4. The book derides as "childish" pp. 140-141 the question of "God's" existence (when posed by skeptics) but then of course waves it's hands without any answer to that very question. I find this tactic particularly bankrupt. I just watched the excellent debate (http://www.youtube.com/watch?v=yqaHXK...) between William Lane Craig (mentioned above) and Sam Harris and then listened to Craig and friends' analysis of the debate (http://www.rfmedia.org/RF_audio_video...) in which they deride Harris' position as consisting of "a litany of red herrings…as if Sam went to a junior high campus…gathered up all the objections to Christianity and then read them out". This rebuttal would be stronger if theists had viable answers to these "trivial" questions, like theodicy for instance.
5. The book sets up a false choice between god (the god of Abraham?) on the one hand and moral relativism on the other (pp 39). This is a common slander against liberal intellectual "elites". Anything goes. In fact, I don't think Dawkins ever argues for moral relativism. And I can tell you for sure that Sam Harris is no moral relativist. Nor does Harris sweep anything under the rug—his latest book, The Moral Landscape, is all about (the opposite of moral relativism). One of the big complaints, in fact, leveled against the New Atheists is that they argue against moral relativism.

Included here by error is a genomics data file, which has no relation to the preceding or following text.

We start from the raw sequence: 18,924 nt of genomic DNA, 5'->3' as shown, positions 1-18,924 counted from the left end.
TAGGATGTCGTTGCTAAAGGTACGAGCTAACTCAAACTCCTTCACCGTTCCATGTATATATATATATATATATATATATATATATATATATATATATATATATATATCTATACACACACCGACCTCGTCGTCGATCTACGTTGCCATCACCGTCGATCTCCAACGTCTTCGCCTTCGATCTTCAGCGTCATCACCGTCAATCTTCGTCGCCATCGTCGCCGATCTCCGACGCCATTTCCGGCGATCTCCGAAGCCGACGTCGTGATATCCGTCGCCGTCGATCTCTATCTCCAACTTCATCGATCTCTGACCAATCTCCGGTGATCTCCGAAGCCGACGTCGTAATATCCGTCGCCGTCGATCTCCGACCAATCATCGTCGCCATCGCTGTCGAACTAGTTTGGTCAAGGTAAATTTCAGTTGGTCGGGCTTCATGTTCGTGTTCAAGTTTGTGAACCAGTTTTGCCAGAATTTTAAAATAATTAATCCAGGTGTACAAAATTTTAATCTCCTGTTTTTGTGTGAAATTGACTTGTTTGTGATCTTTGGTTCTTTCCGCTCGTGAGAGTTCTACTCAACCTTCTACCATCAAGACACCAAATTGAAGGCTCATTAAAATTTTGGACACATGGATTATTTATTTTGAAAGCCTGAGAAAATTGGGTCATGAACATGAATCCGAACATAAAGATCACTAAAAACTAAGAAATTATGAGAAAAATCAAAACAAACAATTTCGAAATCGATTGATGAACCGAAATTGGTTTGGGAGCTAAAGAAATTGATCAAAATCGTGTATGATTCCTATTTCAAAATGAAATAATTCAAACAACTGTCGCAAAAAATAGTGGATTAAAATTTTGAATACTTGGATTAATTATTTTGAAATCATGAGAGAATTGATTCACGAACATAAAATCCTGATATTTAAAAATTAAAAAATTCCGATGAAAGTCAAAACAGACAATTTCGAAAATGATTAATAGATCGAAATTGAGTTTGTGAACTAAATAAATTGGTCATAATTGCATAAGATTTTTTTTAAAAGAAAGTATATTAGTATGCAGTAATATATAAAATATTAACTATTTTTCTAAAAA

6. The book raises the spectre of fascism and socialism (pp 25-32, 38), claiming that because supposedly the Nazi and Soviet platforms were godless that somehow atheism leads to Naziism and Socialism. One could as easily claim that the real common threat was populism leveraged to produce anti-intellectualism (http://en.wikipedia.org/wiki/Anti-int...) and a failure (by the masses) to question authority. Furthermore, to suggest that the Nazi's ability (or desire) to exterminate 6MM Jews was more the result of Nazi's godlessness (http://en.wikipedia.org/wiki/Adolf_Hi...) than of centuries-old religious prejudices, is to fail to understand history. One of the best reasons to exterminate people has always been because of their (different) religious views (examples too numerous to require citation here.)